Russian ambassador to the UK says Putin WON’T use nuclear weapons in Ukraine war insisting they will only be deployed when ‘the existence of the state is endangered’
- Russia’s ambassador claims it is unlikely it will use nuclear weapons on Ukraine
- Andrei Kelin told BBC that tactical nuclear weapons are under strict provision
- Putin put his nuclear forces on high alert in February, widely seen as a warning
- Russia is thought to have around 2,000 tactical nuclear weapons in its arsenal
- Leaders of France and Germany meanwhile implored Putin to consider talks
- They asked the despot to hold ‘direct and serious negotiations’ with Zelensky
Russia is unlikely to use its tactical nuclear weapons against Ukraine, according to the country’s ambassador to Britain.
Andrei Kelin said that due to Russia’s military rules, nuclear weapons are under strict provision and not used for conflicts such as Ukraine.
At the time, Britain’s Defence Secretary Ben Wallace described it as a diversion tactic away from the failures of its delayed invasion of Ukraine.
Russia is thought to have around 2,000 tactical nuclear weapons.
Russian ambassador Andrei Kelin said that due to Russia’s military rules, nuclear weapons are under strict provision and not used for conflicts such as Ukraine
Putin put his nuclear forces on high alert three months ago in a move many considered to be a warning after criticising Nato and the West
Tactical nuclear weapons can travel short distances, unlike ‘strategic’ nuclear weapons which can go farther and are much more closely linked to the prospect of nuclear war.
Ambassador Kelin has denied Russia shelled civilians in Ukraine and insists claims of war crimes in Bucha are ‘a fabrication’.
He added: ‘The mayor of Bucha in his initial statement has confirmed that Russian troops has left, everything is clean and calm, the town in a normal state.
‘Nothing is happening, no bodies are on the street. But next, after it has been done – but anyway…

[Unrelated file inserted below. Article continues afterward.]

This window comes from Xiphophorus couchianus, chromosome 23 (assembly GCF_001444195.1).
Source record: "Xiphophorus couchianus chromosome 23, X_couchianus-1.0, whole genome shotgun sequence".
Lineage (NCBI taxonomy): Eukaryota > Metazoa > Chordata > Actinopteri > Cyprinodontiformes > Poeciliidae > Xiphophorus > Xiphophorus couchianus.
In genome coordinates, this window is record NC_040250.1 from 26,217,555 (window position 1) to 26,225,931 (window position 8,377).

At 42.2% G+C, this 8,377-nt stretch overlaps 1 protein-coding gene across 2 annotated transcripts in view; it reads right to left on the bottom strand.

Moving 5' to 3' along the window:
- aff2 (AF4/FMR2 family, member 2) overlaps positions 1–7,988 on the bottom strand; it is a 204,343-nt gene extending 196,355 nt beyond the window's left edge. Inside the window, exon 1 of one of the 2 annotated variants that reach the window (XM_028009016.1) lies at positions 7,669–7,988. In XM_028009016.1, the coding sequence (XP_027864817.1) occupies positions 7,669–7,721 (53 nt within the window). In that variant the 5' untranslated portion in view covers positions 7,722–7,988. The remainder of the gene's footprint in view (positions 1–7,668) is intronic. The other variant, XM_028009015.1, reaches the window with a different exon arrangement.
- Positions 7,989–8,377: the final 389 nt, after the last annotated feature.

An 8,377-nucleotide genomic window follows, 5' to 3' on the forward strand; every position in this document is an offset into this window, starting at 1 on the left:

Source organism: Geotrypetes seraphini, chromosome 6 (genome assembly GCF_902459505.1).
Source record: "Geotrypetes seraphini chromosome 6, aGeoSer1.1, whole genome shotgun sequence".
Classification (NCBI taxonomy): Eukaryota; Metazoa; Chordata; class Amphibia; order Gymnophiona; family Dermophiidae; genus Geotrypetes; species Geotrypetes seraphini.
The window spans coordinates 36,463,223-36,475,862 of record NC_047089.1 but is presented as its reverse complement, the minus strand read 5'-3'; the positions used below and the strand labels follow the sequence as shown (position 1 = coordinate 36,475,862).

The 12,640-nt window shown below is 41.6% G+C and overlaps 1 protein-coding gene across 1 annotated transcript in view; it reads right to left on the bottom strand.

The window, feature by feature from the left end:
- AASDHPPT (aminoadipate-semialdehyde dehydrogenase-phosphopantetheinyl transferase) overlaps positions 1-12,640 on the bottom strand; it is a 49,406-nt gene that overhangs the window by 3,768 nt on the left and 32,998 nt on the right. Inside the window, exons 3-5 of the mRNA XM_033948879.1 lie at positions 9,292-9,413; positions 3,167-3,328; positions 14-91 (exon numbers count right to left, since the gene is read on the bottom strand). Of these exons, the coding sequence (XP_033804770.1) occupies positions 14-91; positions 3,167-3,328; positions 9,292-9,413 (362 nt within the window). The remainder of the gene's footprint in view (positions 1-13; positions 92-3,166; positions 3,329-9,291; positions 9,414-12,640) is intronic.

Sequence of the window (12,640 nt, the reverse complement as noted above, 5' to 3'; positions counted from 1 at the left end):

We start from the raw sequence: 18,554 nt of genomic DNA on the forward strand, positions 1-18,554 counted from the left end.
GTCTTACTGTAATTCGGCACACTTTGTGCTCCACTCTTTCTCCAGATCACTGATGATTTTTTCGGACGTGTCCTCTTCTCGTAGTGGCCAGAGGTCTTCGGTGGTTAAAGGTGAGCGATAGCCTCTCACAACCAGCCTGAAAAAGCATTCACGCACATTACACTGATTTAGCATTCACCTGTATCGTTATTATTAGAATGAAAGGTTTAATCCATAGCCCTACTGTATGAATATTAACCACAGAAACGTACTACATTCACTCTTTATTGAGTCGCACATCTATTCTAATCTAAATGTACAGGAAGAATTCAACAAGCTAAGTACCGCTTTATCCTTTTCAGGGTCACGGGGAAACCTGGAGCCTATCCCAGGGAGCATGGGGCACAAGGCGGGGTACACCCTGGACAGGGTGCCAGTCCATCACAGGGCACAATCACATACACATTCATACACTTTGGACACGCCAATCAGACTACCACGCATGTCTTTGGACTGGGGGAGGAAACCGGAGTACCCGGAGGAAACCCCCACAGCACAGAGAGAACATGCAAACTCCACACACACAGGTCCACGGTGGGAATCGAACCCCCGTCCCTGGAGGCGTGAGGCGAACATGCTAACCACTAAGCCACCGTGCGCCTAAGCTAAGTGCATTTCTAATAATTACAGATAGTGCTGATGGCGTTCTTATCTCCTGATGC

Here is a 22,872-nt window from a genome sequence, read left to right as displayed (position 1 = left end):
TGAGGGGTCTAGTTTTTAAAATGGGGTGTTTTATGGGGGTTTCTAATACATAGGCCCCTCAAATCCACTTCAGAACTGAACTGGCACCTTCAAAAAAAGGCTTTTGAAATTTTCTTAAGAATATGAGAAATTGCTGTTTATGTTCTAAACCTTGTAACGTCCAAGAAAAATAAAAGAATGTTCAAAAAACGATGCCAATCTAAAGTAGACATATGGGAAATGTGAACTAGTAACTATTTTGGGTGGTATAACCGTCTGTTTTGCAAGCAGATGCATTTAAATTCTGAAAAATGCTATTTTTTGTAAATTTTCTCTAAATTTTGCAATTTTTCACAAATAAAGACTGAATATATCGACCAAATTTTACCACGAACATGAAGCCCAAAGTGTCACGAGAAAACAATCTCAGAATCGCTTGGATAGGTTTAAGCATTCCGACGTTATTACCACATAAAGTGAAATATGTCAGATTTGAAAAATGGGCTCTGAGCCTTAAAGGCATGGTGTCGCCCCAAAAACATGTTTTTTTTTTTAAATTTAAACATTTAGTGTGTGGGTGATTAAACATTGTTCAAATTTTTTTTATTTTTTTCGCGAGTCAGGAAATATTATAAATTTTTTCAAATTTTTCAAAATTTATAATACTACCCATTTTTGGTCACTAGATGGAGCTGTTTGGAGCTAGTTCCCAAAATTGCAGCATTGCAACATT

‘In our view it is a fabrication. It is used just to interrupt negotiations,’ the ambassador replied.’
Russia’s Foreign Minister Sergei Lavrov has previously insisted pictures of bodies strewn in the streets of Bucha were ‘staged’ – a claim contradicted by numerous eyewitnesses.
Kelin’s declarations come as the leaders of France and Germany implored Russian President Vladimir Putin to consider talks with Ukrainian President Volodymyr Zelensky.
Emmanuel Macron and Olaf Scholz reportedly spoke with the despot for 80 minutes and insisted he must hold ‘direct and serious negotiations’ with Zelensky to bring about a ceasefire.
Russian ambassador Andrei Kelin denied Russia has nuclear plans in Ukraine during a tense interview with the BBC
The ambassador denied Russia shelled civilians in Ukraine and insists claims of war crimes in Bucha are ‘a fabrication’
French President Emmanuel Macron (L) and German Chancellor Olaf Scholz (R) implored Putin to consider peace talks with Zelensky
The pair ‘insisted on an immediate ceasefire and a withdrawal of Russian troops’, according to a statement given by Scholz’s office.
The Kremlin meanwhile said Putin would be ‘open’ to resuming talks with Kyiv, but did not mention any possibility of direct negotiations between the leaders of the warring nations.
Zelensky previously said he was not ‘eager’ for talks after weeks of having his repeated calls for negotiations aired, but recognised they would likely be necessary to end the conflict.
France and Germany also urged the Russian President to release 2,500 Ukrainian fighters captured at the Azovstal steelworks in Mariupol.